10 Corrupt Politicians who we elected

William Magear

William Magear
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William Magear

Boss Tweed was an American politician most notable for being the "boss" of Tammany Hall, the Democratic Party political machine that played a major role in the politics of 19th century New York City and State. At the height of his influence, Tweed was the third-largest landowner in New York City and a director of the Erie Railroad, the Tenth National Bank, and the New-York Printing Company, as well as proprietor of the Metropolitan Hotel.
The Scandal
After the election of 1869, Tweed took control of the New York City government. His protégé, John T. Hoffman, the former mayor of the city, won election as governor, and Tweed garnered the support of good government reformers like Peter Cooper and the Union League Club, by proposing a new city charter which returned power to City Hall at the expense of the Republican-inspired state commissions. The new charter passed, thanks in part to $600,000 in bribes Tweed paid to Republicans, and was signed into law by Hoffman in 1870. Mandated new elections allowed Tammany to take over the city's Common Council when they won all fifteen aldermanic contests.
For example, the construction cost of the New York County Courthouse, begun in 1861, grew to nearly $13 million—about $178 million in today's dollars, and nearly twice the cost of the Alaska Purchase in 1867. "A carpenter was paid $360,751 (roughly $4.9 million today) for one month's labor in a building with very little woodwork ... a plasterer got $133,187 ($1.82 million) for two days' work".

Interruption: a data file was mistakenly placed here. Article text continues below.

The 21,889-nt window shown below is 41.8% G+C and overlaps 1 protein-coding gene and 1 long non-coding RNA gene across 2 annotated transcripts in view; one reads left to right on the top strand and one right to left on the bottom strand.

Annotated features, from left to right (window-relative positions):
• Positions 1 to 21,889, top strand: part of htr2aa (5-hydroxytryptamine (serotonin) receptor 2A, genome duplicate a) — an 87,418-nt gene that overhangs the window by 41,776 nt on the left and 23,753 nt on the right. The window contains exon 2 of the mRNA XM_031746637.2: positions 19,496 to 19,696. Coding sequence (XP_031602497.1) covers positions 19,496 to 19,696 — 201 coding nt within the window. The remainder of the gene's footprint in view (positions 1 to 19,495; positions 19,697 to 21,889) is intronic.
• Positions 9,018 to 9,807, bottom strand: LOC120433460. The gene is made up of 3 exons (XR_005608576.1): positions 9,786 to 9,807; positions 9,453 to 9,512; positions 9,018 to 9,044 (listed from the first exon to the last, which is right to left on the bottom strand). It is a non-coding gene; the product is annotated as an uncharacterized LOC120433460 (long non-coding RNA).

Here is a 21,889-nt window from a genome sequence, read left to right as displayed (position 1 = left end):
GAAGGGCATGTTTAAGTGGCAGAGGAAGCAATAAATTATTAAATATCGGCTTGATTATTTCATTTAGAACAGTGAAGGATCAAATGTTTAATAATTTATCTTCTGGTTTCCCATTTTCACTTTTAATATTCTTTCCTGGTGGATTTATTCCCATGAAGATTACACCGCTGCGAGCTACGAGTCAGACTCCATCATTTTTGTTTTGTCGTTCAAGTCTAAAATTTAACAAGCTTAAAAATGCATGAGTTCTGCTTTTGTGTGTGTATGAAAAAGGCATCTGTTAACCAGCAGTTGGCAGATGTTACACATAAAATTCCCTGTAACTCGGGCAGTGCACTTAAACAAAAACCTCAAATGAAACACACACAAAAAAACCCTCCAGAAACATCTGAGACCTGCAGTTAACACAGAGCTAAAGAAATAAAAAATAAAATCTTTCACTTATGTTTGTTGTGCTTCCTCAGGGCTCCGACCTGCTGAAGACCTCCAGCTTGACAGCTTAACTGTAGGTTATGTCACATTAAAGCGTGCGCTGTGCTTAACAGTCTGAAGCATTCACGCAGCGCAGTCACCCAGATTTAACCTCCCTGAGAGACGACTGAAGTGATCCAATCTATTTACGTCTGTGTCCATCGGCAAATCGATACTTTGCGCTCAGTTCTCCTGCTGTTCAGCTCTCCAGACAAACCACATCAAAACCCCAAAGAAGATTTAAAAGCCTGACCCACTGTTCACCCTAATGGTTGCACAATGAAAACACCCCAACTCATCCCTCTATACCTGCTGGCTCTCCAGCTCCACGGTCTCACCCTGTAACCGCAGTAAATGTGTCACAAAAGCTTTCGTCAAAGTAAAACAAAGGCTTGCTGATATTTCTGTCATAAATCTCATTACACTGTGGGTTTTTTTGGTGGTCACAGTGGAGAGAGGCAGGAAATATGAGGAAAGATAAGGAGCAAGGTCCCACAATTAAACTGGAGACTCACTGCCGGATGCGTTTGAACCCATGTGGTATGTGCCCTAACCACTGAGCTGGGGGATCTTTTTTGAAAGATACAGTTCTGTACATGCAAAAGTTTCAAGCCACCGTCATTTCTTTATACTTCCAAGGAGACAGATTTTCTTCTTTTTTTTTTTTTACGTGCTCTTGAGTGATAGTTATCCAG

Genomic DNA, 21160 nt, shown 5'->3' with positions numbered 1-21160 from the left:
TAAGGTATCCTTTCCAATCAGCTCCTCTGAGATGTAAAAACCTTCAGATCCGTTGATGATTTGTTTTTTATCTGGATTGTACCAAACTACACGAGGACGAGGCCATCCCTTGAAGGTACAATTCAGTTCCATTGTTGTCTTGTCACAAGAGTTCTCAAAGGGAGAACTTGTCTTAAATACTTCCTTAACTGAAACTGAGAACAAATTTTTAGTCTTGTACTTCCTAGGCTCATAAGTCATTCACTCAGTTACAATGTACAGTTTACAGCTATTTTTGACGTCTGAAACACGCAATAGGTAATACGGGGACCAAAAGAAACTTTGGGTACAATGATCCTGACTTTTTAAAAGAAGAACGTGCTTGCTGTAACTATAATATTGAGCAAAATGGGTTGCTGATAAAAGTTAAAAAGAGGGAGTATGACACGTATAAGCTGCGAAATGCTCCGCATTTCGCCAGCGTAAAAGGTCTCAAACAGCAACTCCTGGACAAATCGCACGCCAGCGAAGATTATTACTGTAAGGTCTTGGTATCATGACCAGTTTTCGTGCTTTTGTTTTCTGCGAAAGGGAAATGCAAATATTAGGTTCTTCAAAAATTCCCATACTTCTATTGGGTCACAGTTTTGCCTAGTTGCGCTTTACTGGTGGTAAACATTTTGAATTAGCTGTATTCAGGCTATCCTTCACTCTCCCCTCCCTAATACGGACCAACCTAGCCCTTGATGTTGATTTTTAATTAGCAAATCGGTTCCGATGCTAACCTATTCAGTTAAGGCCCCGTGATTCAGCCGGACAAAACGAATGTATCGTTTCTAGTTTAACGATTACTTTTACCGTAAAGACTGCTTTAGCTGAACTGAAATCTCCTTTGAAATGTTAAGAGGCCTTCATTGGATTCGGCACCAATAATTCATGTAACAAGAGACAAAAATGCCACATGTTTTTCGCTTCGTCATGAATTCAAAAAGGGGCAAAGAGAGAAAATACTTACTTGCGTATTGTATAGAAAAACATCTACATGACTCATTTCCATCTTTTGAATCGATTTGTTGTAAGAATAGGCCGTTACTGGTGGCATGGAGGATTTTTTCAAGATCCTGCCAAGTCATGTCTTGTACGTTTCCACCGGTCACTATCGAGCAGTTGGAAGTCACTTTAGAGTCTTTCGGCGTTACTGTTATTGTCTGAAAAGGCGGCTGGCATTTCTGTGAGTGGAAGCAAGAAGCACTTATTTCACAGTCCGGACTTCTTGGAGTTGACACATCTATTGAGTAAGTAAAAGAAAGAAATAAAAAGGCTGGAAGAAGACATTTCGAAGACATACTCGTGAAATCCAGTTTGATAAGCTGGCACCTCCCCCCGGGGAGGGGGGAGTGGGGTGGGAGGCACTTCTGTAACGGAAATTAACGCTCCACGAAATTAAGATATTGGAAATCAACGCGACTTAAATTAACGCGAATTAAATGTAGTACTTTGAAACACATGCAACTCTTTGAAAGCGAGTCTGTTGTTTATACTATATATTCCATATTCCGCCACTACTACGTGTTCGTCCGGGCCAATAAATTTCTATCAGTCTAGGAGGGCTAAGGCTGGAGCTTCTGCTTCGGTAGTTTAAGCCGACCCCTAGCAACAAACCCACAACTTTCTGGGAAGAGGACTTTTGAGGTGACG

Tweed was released on $1 million bail, and Tammany set to work to recover its position through the ballot box. Tweed was re-elected to the state senate in November 1871, due to his personal popularity and largesse in his district, but in general Tammany did not do well, and the members of the Tweed Ring began to flee the jurisdiction, many going overseas. Tweed was re-arrested, forced to resign his city positions, and was replaced as Tammany's leader. Once again, he was released on bail—$8 million this time—but Tweed's supporters, such as Jay Gould, felt the repercussions of his fall from power.
Tweed's first trial, in January 1873, ended when the jury was unable to agree on a verdict. His retrial in November resulted in convictions on 204 of 220 counts, a fine of $12,750 (the equivalent of $251,848 today) and a prison sentence of 12 years; a higher court, however, reduced Tweed's sentence to one year. After his release from prison, New York State filed a civil suit against Tweed, attempting to recover $6 million in embezzled funds. Unable to put up the $3 million bail, Tweed was locked up in the Ludlow Street Jail, although he was allowed home visits. On one of these, Tweed escaped and fled to Spain, where he worked as a common seaman on a Spanish ship. The U.S. government discovered his whereabouts and arranged for his arrest once he reached the Spanish border; he was recognized from Nast's political cartoons. He was turned over to an American warship, the USS Franklin, which delivered him to authorities in New York City on November 23, 1876, and he was returned to prison.
Desperate and broken, Tweed now agreed to testify about the inner workings of his corrupt Ring to a special committee set up by the Board of Aldermen, in return for his release, but after he did so, Tilden, now governor of New York, refused to abide by the agreement, and Tweed remained incarcerated. He died in the Ludlow Street Jail on April 12, 1878, from severe pneumonia, and was buried in the Brooklyn Green-Wood Cemetery.[ Mayor Smith Ely would not allow the flag at City Hall to be flown at half staff.]
There is a lot of talk about political corruption and there is a lot of talk about how the system defends and protects corrupt politicians but that is not quite true. These 10 politicians will make you believe that corruption in high places will almost always break your career. Do not trust me? Just watch these slides and read.
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